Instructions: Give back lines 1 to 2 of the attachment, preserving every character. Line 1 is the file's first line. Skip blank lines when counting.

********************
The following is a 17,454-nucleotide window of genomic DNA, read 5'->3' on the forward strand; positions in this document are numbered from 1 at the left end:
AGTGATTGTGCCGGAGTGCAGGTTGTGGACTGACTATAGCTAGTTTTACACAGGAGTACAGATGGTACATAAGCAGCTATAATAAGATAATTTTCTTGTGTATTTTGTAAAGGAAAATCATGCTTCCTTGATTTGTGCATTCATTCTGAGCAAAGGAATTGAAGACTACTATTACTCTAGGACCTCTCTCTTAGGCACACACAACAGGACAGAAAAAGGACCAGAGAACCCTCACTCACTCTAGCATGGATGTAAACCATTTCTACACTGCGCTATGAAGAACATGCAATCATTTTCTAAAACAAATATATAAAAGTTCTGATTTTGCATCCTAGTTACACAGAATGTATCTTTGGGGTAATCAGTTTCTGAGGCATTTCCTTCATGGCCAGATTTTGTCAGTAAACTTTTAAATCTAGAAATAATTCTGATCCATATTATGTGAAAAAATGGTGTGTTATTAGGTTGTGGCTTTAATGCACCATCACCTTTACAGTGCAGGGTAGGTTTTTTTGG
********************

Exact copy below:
The following is a 17,454-nucleotide window of genomic DNA, read 5'->3' on the forward strand; positions in this document are numbered from 1 at the left end:
AGTGATTGTGCCGGAGTGCAGGTTGTGGACTGACTATAGCTAGTTTTACACAGGAGTACAGATGGTACATAAGCAGCTATAATAAGATAATTTTCTTGTGTATTTTGTAAAGGAAAATCATGCTTCCTTGATTTGTGCATTCATTCTGAGCAAAGGAATTGAAGACTACTATTACTCTAGGACCTCTCTCTTAGGCACACACAACAGGACAGAAAAAGGACCAGAGAACCCTCACTCACTCTAGCATGGATGTAAACCATTTCTACACTGCGCTATGAAGAACATGCAATCATTTTCTAAAACAAATATATAAAAGTTCTGATTTTGCATCCTAGTTACACAGAATGTATCTTTGGGGTAATCAGTTTCTGAGGCATTTCCTTCATGGCCAGATTTTGTCAGTAAACTTTTAAATCTAGAAATAATTCTGATCCATATTATGTGAAAAAATGGTGTGTTATTAGGTTGTGGCTTTAATGCACCATCACCTTTACAGTGCAGGGTAGGTTTTTTTGG